Frankly I think they weren't aggressive enough, they should have opened more than one in Europe by now and at least one in South America. The more they open outside of the US the fewer international visitors you would have in the WDW or DL. And there is no reason to think that opening them up in other countries would have much impact at all on the US parks, remember these parks overseas aren't under full ownership of Disney, they have partners.
 

Robbiem

Well-Known Member
international expansion wasn’t the issue it was how expansion was managed over time full stop. My take:

Walt Disney World Created as a resort and made much more money than Disneyland which was a basic park. The backwater location (in 1971) set up the idea of the ‘bubble’ but also created a resort dependent on visitors travelling from a wide area to the resort meaning it was much more affected by fluctuations in the economy compared to California with its much stronger local base.

Tokyo Disneyland. The resort done right. Initially designed as Disneyland style day visit the Park opened with a pretty full roster and was a hit. Over time the park built out into a resort maintaining quality, in part because the licensing deal means it has to meet old Disney standards that no apply to their own parks.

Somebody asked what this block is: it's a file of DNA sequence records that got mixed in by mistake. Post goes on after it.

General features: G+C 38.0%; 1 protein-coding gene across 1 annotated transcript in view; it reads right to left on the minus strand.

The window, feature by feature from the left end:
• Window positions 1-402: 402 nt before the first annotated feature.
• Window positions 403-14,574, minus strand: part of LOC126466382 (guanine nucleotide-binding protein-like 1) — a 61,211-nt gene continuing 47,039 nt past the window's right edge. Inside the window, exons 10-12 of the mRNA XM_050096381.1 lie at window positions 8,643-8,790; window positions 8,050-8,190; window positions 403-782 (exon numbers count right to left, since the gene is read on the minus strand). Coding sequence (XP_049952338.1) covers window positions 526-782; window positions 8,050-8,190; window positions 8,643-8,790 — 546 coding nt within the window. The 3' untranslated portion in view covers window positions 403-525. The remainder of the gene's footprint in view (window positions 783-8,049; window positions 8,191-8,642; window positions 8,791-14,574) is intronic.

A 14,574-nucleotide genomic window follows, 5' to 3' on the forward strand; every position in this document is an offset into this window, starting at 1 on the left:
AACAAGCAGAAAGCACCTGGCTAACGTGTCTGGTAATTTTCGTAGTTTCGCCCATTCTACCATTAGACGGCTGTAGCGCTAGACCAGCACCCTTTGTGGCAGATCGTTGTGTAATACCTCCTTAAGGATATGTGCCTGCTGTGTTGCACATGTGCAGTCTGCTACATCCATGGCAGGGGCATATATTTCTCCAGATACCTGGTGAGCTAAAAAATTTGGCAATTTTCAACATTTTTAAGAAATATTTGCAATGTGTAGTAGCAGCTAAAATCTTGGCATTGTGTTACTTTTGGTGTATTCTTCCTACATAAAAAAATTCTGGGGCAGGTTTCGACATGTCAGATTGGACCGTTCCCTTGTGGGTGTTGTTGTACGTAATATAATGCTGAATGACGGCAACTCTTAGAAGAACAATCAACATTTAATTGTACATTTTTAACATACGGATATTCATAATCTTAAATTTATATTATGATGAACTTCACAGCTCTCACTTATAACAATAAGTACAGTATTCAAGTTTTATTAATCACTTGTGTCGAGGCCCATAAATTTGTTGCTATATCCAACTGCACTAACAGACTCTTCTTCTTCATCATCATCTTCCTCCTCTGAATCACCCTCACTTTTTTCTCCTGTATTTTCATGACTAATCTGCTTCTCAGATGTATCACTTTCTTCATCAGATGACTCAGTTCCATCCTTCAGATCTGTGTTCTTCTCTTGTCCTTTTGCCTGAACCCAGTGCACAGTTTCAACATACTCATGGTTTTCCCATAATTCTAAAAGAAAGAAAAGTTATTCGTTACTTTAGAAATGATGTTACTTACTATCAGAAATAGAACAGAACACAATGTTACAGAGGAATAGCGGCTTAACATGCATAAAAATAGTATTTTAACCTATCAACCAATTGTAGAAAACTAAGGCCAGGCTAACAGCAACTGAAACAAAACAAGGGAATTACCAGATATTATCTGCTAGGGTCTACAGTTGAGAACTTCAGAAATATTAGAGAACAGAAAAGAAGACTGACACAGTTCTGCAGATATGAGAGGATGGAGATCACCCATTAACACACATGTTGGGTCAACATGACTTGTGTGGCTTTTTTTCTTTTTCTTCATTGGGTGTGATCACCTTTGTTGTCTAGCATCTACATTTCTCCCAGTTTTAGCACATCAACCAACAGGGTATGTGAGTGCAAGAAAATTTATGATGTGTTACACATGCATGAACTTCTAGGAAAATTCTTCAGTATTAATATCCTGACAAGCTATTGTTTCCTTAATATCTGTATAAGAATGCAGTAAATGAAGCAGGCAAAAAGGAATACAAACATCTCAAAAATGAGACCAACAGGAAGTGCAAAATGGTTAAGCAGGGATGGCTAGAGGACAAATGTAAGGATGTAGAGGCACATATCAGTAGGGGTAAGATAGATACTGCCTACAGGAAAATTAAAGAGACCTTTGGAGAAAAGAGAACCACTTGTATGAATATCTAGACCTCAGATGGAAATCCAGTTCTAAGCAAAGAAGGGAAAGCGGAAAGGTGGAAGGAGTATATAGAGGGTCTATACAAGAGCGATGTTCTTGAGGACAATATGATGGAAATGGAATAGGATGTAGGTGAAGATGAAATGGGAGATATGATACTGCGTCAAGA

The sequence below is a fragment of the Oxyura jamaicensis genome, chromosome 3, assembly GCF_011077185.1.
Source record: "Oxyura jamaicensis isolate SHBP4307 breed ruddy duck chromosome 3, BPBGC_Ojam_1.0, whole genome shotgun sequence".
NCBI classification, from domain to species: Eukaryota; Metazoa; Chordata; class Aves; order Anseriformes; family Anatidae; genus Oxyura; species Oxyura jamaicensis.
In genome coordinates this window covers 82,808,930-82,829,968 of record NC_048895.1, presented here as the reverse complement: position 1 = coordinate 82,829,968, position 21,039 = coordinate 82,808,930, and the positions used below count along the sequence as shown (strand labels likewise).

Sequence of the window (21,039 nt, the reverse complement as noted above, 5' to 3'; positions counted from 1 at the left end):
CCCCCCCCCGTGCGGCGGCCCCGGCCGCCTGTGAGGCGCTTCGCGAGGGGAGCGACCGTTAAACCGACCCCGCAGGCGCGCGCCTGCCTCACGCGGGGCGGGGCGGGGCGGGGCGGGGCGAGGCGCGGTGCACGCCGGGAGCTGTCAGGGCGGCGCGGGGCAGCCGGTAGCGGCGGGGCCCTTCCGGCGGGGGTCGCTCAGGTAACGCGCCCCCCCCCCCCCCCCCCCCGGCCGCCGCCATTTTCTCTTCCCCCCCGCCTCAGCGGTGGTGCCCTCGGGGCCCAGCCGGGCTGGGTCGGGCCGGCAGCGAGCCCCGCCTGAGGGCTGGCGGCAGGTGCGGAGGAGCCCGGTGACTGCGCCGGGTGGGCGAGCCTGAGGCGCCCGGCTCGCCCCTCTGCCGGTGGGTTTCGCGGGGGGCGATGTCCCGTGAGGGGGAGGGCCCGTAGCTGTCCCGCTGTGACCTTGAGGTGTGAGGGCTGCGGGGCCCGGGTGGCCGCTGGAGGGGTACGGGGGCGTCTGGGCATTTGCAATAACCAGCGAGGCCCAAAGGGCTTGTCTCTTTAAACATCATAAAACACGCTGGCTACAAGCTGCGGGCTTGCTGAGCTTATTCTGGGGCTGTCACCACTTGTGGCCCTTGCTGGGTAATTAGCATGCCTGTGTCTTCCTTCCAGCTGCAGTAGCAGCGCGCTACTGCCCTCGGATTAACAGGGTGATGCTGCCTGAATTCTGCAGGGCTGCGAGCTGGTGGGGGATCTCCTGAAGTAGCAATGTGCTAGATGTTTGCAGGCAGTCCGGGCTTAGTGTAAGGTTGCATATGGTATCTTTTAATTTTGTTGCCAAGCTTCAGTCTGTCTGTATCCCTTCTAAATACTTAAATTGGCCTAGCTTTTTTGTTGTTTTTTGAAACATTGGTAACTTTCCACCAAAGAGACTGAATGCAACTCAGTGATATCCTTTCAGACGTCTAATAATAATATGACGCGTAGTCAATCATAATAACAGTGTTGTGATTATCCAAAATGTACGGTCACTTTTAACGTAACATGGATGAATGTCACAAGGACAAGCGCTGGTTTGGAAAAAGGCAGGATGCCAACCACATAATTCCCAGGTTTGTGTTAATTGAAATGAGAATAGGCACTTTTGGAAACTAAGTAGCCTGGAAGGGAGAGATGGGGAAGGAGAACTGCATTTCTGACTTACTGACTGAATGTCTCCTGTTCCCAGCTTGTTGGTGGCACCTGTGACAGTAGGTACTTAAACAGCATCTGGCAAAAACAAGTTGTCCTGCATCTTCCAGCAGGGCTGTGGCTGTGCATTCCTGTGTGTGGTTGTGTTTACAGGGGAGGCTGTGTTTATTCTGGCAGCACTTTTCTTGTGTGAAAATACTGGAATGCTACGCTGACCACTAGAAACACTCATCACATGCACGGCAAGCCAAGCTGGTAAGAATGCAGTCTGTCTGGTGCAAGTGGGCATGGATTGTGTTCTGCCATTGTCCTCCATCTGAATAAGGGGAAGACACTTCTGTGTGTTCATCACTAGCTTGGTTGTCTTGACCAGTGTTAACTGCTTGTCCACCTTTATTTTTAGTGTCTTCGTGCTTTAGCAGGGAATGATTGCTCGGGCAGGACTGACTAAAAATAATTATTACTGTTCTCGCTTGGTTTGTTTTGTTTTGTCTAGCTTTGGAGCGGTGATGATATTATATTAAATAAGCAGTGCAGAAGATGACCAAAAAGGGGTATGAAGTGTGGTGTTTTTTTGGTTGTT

Euro Disneyland. The wrong resort. Eisner era Disney looked at the other parks in the 80s and wanted to replicate Walt Disney World in Europe. Rather than apply the Tokyo model - build a great park and expand into a resort the mistake was building a full scale resort just outside a major tourist city. As others have said the initial Park was fantastic but the rest of the resort was overbuilt opening with more hotel rooms than WDW had in 1992. Try to transpose that to Florida - if Magic Kingdom had opened less than an hours travel time from a major city with four or five times as many hotel rooms for a single park would it have been as successful or profitable as it was? Add in weather and cost - at opening a short stay at Euro Disney was more expensive than a much longer stay in Florida for a lot of Europeans with better weather generally, the French snottyness to Disney (they didn’t particularly want Disneyland but they didn’t want it elsewhere in Europe ) and the excitement of more exotic travel and the resort was off to a bad start. The reaction was to slash costs by lowering standards to keep the resort afloat and this was then imported to the stateside parks to save money.